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    Yea, I picked up a T-Mobile version of this router on Slickdeals for $39 and flashed it to an AC86U just for the BI PC. Also I had been wanting to get the Wi-Fi radio out of the bottom the A/V Unit and centrally located high on a wall. This unit does both! Just trying to sort the details of integrating it all.

    Thanks!
     
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  9. IAmATeaf

    IAmATeaf Pulling my weight

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    On my 68u if you set it to AP mode then both the ddns and vpn options are disabled. I’m still trying to figure out what I need to do so a lot of head scratching.
     
  10. IAmATeaf

    IAmATeaf Pulling my weight

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    So i it looks like due to running in AP mode I have to do things manually so I've enabled telnet and performed the following in the 2nd post to get DDNS configured and updating the Dynu service that I use for DDNS.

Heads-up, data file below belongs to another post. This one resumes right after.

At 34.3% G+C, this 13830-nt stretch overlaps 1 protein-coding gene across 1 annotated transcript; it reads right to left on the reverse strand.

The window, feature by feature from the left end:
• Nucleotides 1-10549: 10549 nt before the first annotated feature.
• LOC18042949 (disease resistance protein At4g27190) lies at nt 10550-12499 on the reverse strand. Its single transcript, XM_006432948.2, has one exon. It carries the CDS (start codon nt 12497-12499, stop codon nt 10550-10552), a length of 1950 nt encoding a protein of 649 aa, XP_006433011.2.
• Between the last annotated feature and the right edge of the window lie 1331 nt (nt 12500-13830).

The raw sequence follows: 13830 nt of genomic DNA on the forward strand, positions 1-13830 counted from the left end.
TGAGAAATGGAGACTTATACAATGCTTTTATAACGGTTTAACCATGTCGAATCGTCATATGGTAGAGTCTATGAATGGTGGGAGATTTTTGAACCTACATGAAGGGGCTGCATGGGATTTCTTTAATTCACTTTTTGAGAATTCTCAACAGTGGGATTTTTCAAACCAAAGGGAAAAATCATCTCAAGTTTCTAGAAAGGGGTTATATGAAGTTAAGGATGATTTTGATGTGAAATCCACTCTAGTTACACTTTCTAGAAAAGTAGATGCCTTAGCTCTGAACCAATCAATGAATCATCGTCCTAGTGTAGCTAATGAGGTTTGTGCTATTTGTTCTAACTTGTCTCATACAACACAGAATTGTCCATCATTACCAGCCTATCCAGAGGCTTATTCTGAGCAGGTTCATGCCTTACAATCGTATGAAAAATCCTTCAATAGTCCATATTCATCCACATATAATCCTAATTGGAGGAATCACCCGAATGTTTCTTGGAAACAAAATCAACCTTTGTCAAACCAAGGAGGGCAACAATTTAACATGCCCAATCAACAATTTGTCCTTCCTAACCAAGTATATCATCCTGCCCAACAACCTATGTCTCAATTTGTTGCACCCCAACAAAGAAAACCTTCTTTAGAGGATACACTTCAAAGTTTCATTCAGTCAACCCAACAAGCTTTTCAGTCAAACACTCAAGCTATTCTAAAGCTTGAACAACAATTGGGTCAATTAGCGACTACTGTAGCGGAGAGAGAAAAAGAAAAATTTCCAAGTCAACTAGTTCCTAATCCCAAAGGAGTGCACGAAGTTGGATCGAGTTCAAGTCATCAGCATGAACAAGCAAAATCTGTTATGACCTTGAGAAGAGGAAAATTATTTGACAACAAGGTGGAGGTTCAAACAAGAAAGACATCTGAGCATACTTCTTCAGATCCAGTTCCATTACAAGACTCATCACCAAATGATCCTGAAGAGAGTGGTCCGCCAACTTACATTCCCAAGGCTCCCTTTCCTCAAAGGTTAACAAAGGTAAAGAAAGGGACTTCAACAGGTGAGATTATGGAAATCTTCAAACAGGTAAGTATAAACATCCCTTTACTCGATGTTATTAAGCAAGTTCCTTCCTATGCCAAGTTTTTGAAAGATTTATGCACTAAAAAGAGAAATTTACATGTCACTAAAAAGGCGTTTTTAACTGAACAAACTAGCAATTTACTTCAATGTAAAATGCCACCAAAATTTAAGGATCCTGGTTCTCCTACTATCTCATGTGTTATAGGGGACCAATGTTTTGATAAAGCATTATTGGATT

Asus RT-AC68U (AsusWRT) DDNS problem

    Now looking on the internet now to see how I can manually set up the VPN service.
     
  11. Jose R.

    Jose R. Getting the hang of it

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    Hmm... It seems that yes, AP mode disables many things we need to have working. Teaf, can I ask why you are going thru all this manually and not just using the Asus as your router? Is that not an option for you, or is there another reason?
     
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  12. IAmATeaf

    IAmATeaf Pulling my weight

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    I'm in the UK on a cable service, so I have the providers modem/router in the lounge and the Asus connected via ethernet in another part of the house. I could put the modem/router in modem only mode but I use the utp ports on the router so I run the Asus in AP mode.

    To be honest not being able to run these services on the Asus is not the end of the world as I could in theory run them on the BI server but I thought it would be best if the Asus could be configured to do so.
     
  13. Jose R.

    Jose R. Getting the hang of it